Geotechnical Track (Morning)
Geotechnical Reports: Proper use in Design and Construction Contracting
Douglas Clark, P.E., Civil & Environmental Consultants, Inc., Pittsburgh, PA
Subsurface conditions represent some of the largest uncertainties and risks in civil construction. Fortunately, most owners recognize the need to perform a geotechnical investigation as part of the design development to obtain information pertinent to project design and construction. What is often less understood is how the geotechnical report and information should be used in design, and how it applies to the construction contract. Many assume, often incorrectly, that the geotechnical report serves as a “baseline” for establishing the site conditions. While this may be true in some cases, most standard contract general conditions (AIA, EJCDC, etc.) place the risks associated with subsurface conditions on the bidder, and provide the geotechnical report only as information, not as a contract document. This presentation discusses the issue of reliance on the geotechnical report by the parties involved, presents case-studies, and provides recommendations for owners and contractors to reduce risks.
Civil Engineers, What Rammed Aggregate Pier (RAP) Ground Improvement means to You
Keithe J. Merl, P.E., GeoStructures, Pucellville, PA
Have you worked on sites that had undocumented fills, soft soils, or adjacent structures? Difficult site conditions, variable subsurface conditions, and tight construction budgets can bring your project to a complete stand-still.
This session will focus on how civil, geotechnical, and structural information is synthesized during the schematic phase of your project to provide a comprehensive ground improvement design. By recognizing and seizing opportunities to integrate ground improvement during pre-construction, you can successfully aid your clients in the management of risk and cost on their projects.
Local case studies including support of the PPG Paints Arena and projects in the Strip District will be used to illustrate:
- ground improvement design;
- the benefits of performance based specifications;
- how sequencing of RAP installation and bulk filling operation affect the overall performance of the structure and construction costs; and
- best practices for reviewing ground improvement designs during construction.
Advanced Design Methodology for Shallow Landslide Repair Using Launched Soil Nails
Corey D. Mislinski, P.E., GSI, Pittsburgh, PA
Ballistic soil nails have been used in the United States to repair shallow roadway landslides for nearly 20 years. The U.S. Forest Service/Federal Highway Administration “Application Guide for Launched Soil Nails” is the principal design manual for designing with ballistic soil nails and employs a simplified sliding wedge analysis using limit equilibrium concepts to determine the factor of safety of a slope reinforced with soil nails. The design methodology quantifies the tensile and shear resistance provided by the individual nails, but is simplistic and is limited to linear failure surfaces in homogenous materials.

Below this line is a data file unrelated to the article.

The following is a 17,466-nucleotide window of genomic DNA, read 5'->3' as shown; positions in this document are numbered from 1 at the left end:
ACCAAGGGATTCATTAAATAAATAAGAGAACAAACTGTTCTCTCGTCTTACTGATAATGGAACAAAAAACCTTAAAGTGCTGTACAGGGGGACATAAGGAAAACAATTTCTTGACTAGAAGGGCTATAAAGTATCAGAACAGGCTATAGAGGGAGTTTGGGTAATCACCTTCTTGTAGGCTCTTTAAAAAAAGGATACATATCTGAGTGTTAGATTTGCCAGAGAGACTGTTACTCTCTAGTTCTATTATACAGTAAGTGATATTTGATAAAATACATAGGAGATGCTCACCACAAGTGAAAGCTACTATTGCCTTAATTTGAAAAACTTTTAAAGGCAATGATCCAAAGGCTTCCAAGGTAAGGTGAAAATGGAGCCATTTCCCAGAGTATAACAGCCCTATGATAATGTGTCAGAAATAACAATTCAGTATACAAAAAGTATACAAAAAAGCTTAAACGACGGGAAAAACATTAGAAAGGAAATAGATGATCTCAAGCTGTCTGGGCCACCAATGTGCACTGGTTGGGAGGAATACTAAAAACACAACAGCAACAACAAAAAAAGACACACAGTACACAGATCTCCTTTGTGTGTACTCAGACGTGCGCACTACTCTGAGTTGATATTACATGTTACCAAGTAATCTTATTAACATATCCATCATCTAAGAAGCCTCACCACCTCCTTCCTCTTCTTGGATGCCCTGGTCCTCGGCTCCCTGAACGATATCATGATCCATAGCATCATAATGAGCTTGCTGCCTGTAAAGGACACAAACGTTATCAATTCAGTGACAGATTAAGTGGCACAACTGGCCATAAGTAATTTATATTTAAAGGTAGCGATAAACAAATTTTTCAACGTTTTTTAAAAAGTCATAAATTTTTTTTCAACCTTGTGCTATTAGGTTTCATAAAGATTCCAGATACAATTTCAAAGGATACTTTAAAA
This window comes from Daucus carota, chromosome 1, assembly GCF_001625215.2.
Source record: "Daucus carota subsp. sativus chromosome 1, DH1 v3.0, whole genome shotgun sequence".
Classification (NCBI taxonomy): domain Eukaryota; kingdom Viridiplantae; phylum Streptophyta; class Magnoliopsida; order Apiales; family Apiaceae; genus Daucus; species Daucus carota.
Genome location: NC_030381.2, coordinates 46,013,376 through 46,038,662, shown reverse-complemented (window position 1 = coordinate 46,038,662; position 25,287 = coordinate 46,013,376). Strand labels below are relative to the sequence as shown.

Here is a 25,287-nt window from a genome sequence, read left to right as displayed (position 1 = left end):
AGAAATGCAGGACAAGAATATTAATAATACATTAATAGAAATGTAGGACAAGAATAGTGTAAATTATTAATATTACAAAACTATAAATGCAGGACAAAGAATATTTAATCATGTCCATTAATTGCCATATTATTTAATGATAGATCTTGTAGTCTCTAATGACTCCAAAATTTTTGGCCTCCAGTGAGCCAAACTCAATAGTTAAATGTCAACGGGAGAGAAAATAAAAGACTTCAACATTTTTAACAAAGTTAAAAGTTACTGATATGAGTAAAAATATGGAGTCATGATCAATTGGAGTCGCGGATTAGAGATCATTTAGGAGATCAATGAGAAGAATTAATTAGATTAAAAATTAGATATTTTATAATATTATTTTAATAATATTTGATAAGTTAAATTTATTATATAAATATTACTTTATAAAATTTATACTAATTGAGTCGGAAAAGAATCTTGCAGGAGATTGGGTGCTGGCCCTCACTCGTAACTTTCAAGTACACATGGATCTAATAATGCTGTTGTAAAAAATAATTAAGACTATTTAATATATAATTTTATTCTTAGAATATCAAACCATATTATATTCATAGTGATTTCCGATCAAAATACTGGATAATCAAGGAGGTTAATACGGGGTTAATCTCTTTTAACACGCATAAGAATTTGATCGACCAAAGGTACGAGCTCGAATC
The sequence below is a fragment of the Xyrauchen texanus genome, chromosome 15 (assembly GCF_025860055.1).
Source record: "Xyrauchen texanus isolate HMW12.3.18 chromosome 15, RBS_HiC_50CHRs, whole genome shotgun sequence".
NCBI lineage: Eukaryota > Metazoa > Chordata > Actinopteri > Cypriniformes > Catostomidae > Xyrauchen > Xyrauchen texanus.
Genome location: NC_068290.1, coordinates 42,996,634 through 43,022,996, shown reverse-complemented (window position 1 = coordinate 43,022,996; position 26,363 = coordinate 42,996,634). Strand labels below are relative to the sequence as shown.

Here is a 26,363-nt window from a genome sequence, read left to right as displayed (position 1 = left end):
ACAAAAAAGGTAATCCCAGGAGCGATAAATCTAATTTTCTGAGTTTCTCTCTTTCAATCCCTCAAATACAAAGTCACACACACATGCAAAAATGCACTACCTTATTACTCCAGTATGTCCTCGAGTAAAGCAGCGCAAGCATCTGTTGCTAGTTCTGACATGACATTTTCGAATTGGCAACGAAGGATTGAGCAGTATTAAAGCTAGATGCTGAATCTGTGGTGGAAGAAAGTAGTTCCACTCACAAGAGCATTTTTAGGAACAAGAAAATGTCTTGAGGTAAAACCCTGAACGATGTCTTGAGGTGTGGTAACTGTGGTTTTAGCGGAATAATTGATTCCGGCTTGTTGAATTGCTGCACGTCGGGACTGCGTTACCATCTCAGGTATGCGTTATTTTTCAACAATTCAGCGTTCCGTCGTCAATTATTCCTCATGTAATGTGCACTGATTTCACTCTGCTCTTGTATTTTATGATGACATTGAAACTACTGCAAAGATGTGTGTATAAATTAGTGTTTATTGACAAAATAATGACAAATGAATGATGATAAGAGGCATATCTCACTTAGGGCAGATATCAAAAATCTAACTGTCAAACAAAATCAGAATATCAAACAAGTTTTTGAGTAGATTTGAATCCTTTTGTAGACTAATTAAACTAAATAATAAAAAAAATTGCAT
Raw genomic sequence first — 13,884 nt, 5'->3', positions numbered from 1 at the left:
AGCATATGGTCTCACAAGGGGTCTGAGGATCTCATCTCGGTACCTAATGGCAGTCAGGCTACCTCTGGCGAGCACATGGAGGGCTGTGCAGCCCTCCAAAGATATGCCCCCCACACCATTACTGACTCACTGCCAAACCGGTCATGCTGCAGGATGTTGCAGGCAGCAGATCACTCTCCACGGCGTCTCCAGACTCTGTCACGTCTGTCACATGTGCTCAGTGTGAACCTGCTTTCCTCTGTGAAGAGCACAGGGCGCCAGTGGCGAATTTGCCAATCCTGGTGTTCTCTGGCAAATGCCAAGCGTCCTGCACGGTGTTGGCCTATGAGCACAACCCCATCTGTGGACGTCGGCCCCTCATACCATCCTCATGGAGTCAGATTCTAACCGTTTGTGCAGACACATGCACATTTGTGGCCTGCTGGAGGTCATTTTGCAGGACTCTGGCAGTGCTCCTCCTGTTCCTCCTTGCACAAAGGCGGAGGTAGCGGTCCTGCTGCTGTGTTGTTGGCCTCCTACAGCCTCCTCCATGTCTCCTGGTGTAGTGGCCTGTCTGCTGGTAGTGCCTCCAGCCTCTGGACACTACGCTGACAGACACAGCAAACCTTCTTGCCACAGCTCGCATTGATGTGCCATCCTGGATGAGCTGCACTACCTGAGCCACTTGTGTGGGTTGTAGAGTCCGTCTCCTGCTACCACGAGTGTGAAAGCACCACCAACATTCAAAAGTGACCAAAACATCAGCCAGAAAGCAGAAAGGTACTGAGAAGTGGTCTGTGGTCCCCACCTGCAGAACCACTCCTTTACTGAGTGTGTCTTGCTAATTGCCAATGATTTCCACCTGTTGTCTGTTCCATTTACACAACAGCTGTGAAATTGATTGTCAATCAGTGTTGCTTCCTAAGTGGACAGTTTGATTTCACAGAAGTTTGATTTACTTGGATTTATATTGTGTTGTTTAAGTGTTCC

The presentation will explain some of the recent advancements in launched soil nail design methodology using PC-based limit equilibrium programs, including the use of shear calculations in RocScience’s Slide 7.0 and GeoStudio’s Slope/W program, as well as a brief introduction to the program LSNAP (Launched Soil Nail Analysis Program). An improved method of estimating bond strength is presented. The shear contribution of ballistic soil nails, often ignored in conventional soil nail design, is shown to be an important contribution to the stability of ballistic soil nail landslide repairs.
Controlled Modulus Column (CMC) Rigid Inclusion Support for Embankments and MSE Walls– Design and Full-Scale Test Results
Nina Carney and Sarah Ramp, Menard, Pittsburgh, PA
Controlled Modulus Column (CMC) Rigid Inclusions are grouted, auger-displacement elements that are installed using a specially designed tool at the working end of a high torque, high down-pressure drilling machine. The tool is hollow so that flowable cementitious grout can be placed from the bottom up once the tooling has advanced to the desired depth. The patented CMC system fits in the generic category of rigid inclusions. There are a number of other types of inclusions that are currently designed and constructed using stone, grout, and concrete. The design technology behind the development of the CMC rigid inclusions makes them uniquely efficient for the immediate support of MSE walls and embankments on soft, compressible soils for public transportation, other infrastructure facilities, large storage tanks, and building facilities.
CMC rigid inclusions are an ideal solution for the immediate support of fill walls and embankments for bearing capacity and settlement control, as compared to other solutions with long consolidation periods such as wick drains with surcharge. The CMC rigid inclusion system relies on a granular Load Transfer Platform (LTP) which efficiently distributes the load from the structure or embankment to the rigid inclusions, while limiting the amount of load transferred to the surrounding soils. CMC rigid inclusions are designed using special proprietary finite element techniques that include the effects of load sharing between the LTP, the columns, and the surrounding improved ground.
This presentation will include a technical overview of the design theory of CMC rigid inclusions for embankment support, case studies of projects completed in the region, and finally, the results of full-scale instrumented testing of CMC rigid inclusion projects. We will compare actual performance monitoring data to the key predictions of the finite element models.